A warning sign reminds visitors that ultra-Orthodox and other Orthodox rabbis say it is forbidden to enter until the messiah comes. A few meters ahead, another sign greets visitors warmly with “Welcome to the Temple Mount” and details the religious laws governing the site, according to the rabbis that allow entry. They include restrictions on the areas one may visit in order not to step on the spots that according to Jewish tradition lie above the ruins of the Jewish temple. More restrictions include not visiting in leather shoes and that women must undergo a ritual bath before visiting. 

In recent years relative quiet has returned to the site, and with it the visits of Jewish Israelis making pilgrimage to the place. Various organizations encourage the visits, among them the Temple Mount Administration headed by Rabbi Shimshon Elbaum, who told Al-Monitor that visits are governed by policy dictated by the state. “When Gilad Erdan was appointed minister of public security, he lifted some of the harsher restrictions and the police, which he was responsible for, became more accepting and less restrictive. In recent years there’s a rise in the number of visitors. From fewer than 2,000 a year a decade ago, we have reached 40,000 a year now.”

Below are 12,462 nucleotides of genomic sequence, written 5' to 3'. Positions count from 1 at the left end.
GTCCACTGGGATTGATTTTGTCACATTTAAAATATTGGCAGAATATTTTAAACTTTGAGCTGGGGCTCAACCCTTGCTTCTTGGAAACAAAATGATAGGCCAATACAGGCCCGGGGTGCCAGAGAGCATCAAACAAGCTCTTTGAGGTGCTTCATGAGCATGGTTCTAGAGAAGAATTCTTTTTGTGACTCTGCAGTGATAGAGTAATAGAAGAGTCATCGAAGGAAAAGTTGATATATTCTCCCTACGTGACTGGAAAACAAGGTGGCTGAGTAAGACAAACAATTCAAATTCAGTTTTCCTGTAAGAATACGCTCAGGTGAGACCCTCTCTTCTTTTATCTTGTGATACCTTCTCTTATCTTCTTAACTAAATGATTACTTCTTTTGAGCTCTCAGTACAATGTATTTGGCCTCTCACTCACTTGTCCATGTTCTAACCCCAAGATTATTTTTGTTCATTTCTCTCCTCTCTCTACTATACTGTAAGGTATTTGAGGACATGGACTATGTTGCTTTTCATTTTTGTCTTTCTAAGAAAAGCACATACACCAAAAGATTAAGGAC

The main dates for Jewish visits include Jerusalem Day, which commemorates the Six-Day War and liberation of east Jerusalem; the 9th of Av, the day the two temples were destroyed; and the holidays of Sukkot, Passover and Shavuot, all traditional festivals when the temple stood. Since visiting hours are limited for Jews — between 7 and 11 a.m. Sundays through Thursdays — a busy day may see up to 1,500 Jewish visitors. About 4,000 Jews usually visit over the eight-day Sukkot holiday. Over this year's two-day Jewish New Year, more than 300 Israeli Jews visited.

All Jewish visitors, both religious and secular, enter in groups and walk in a set path from the gate dedicated to non-Muslims in the western part of the plaza toward the Mercy Gate in the Old City wall, a sealed gate that according to Jewish tradition is supposed to open when the messiah comes. From there they circumnavigate the golden Dome of the Rock Mosque and the outer wall.